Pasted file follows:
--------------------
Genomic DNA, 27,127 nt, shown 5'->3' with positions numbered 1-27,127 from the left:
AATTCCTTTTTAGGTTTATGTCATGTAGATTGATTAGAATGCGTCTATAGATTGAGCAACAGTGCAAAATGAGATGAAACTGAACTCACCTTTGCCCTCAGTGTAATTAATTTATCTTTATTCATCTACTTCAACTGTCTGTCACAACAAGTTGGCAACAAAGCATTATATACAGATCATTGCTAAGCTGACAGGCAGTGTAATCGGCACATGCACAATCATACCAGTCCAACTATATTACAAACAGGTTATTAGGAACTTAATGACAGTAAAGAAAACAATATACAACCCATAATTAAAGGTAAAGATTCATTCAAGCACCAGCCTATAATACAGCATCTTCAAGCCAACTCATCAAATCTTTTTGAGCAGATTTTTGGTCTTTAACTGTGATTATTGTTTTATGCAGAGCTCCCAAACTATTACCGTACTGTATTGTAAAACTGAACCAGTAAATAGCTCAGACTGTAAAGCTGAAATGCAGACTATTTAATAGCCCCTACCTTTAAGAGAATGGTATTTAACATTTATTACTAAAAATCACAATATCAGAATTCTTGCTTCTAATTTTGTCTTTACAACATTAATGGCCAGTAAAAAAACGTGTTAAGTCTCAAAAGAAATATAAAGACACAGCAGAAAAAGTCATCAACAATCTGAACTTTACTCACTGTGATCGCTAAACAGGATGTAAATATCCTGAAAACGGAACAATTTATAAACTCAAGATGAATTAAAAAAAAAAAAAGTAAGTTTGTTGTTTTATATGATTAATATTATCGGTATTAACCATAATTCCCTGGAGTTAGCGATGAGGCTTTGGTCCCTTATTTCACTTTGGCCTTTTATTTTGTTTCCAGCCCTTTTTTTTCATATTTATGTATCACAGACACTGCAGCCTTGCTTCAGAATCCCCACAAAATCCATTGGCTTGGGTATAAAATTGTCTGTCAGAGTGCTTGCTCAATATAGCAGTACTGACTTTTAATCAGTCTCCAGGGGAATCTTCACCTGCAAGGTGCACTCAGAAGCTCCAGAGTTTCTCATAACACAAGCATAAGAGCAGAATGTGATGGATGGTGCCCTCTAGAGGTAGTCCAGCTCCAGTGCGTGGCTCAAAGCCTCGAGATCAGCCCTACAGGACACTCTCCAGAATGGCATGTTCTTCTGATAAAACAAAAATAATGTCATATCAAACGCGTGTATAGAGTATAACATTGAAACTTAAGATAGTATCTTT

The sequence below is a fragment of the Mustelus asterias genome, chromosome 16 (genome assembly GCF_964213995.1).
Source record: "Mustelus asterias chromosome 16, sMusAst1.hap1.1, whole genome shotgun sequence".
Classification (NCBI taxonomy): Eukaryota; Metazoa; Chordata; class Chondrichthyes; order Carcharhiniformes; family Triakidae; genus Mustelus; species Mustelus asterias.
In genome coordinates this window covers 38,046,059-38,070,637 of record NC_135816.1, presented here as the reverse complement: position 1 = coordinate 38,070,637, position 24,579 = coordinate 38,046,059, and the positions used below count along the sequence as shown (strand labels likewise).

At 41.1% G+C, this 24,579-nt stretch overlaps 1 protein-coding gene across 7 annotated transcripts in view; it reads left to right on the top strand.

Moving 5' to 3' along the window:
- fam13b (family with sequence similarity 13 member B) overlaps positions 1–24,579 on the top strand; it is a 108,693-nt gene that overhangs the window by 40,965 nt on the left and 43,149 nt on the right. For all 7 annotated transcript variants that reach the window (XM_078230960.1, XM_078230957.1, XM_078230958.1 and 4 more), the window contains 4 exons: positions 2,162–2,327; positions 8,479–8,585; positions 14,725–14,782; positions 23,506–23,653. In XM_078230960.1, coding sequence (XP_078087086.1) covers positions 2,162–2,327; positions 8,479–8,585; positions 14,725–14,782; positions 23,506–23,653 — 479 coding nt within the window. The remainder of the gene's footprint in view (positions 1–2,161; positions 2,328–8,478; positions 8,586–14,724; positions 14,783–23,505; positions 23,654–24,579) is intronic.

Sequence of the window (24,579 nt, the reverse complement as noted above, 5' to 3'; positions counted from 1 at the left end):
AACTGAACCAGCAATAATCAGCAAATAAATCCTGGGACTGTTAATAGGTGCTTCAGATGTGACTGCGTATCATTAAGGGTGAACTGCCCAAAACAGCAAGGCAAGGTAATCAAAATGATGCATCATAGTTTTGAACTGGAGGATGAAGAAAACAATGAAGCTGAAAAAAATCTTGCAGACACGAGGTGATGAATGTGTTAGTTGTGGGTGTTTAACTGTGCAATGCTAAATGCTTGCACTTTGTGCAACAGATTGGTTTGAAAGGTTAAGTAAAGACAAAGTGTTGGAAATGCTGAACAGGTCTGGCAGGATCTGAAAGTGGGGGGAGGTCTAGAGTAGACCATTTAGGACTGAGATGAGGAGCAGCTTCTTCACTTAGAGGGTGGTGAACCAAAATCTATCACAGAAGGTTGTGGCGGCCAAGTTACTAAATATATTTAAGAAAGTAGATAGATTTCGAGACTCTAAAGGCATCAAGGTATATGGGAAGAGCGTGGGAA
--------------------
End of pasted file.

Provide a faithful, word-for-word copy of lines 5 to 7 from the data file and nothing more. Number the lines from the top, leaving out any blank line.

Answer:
Classification (NCBI taxonomy): Eukaryota; Metazoa; Chordata; class Chondrichthyes; order Carcharhiniformes; family Triakidae; genus Mustelus; species Mustelus asterias.
In genome coordinates this window covers 38,046,059-38,070,637 of record NC_135816.1, presented here as the reverse complement: position 1 = coordinate 38,070,637, position 24,579 = coordinate 38,046,059, and the positions used below count along the sequence as shown (strand labels likewise).

At 41.1% G+C, this 24,579-nt stretch overlaps 1 protein-coding gene across 7 annotated transcripts in view; it reads left to right on the top strand.